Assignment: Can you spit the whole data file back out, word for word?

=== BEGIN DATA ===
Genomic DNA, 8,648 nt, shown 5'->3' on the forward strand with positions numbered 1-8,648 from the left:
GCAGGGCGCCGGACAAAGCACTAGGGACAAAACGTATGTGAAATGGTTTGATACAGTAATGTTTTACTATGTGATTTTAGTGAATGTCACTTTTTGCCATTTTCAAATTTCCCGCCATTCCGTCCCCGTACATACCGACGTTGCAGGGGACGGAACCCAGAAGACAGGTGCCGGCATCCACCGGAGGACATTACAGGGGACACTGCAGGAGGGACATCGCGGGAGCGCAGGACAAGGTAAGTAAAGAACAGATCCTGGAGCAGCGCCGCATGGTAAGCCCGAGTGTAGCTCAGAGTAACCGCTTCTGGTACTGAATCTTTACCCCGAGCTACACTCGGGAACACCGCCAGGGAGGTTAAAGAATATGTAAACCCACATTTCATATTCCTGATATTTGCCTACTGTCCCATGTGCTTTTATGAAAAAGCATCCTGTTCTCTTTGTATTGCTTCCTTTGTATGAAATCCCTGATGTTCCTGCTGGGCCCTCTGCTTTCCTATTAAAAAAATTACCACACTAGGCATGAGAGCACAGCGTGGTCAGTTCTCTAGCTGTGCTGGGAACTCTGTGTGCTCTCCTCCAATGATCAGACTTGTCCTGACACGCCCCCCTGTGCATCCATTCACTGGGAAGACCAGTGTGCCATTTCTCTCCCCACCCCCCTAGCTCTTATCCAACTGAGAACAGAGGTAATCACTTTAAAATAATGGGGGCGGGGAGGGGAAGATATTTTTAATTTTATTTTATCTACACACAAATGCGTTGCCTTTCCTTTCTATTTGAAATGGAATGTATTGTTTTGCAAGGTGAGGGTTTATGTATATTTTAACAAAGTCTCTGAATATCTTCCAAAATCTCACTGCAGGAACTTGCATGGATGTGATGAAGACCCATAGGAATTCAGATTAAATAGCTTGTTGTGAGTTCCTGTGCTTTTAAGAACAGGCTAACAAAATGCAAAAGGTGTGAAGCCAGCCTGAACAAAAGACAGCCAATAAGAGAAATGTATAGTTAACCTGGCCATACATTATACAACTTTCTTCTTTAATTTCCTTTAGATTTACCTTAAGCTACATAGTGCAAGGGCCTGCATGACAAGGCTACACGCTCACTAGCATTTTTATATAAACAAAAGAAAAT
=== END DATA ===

Genomic DNA, 8,648 nt, shown 5'->3' on the forward strand with positions numbered 1-8,648 from the left:
GCAGGGCGCCGGACAAAGCACTAGGGACAAAACGTATGTGAAATGGTTTGATACAGTAATGTTTTACTATGTGATTTTAGTGAATGTCACTTTTTGCCATTTTCAAATTTCCCGCCATTCCGTCCCCGTACATACCGACGTTGCAGGGGACGGAACCCAGAAGACAGGTGCCGGCATCCACCGGAGGACATTACAGGGGACACTGCAGGAGGGACATCGCGGGAGCGCAGGACAAGGTAAGTAAAGAACAGATCCTGGAGCAGCGCCGCATGGTAAGCCCGAGTGTAGCTCAGAGTAACCGCTTCTGGTACTGAATCTTTACCCCGAGCTACACTCGGGAACACCGCCAGGGAGGTTAAAGAATATGTAAACCCACATTTCATATTCCTGATATTTGCCTACTGTCCCATGTGCTTTTATGAAAAAGCATCCTGTTCTCTTTGTATTGCTTCCTTTGTATGAAATCCCTGATGTTCCTGCTGGGCCCTCTGCTTTCCTATTAAAAAAATTACCACACTAGGCATGAGAGCACAGCGTGGTCAGTTCTCTAGCTGTGCTGGGAACTCTGTGTGCTCTCCTCCAATGATCAGACTTGTCCTGACACGCCCCCCTGTGCATCCATTCACTGGGAAGACCAGTGTGCCATTTCTCTCCCCACCCCCCTAGCTCTTATCCAACTGAGAACAGAGGTAATCACTTTAAAATAATGGGGGCGGGGAGGGGAAGATATTTTTAATTTTATTTTATCTACACACAAATGCGTTGCCTTTCCTTTCTATTTGAAATGGAATGTATTGTTTTGCAAGGTGAGGGTTTATGTATATTTTAACAAAGTCTCTGAATATCTTCCAAAATCTCACTGCAGGAACTTGCATGGATGTGATGAAGACCCATAGGAATTCAGATTAAATAGCTTGTTGTGAGTTCCTGTGCTTTTAAGAACAGGCTAACAAAATGCAAAAGGTGTGAAGCCAGCCTGAACAAAAGACAGCCAATAAGAGAAATGTATAGTTAACCTGGCCATACATTATACAACTTTCTTCTTTAATTTCCTTTAGATTTACCTTAAGCTACATAGTGCAAGGGCCTGCATGACAAGGCTACACGCTCACTAGCATTTTTATATAAACAAAAGAAAAT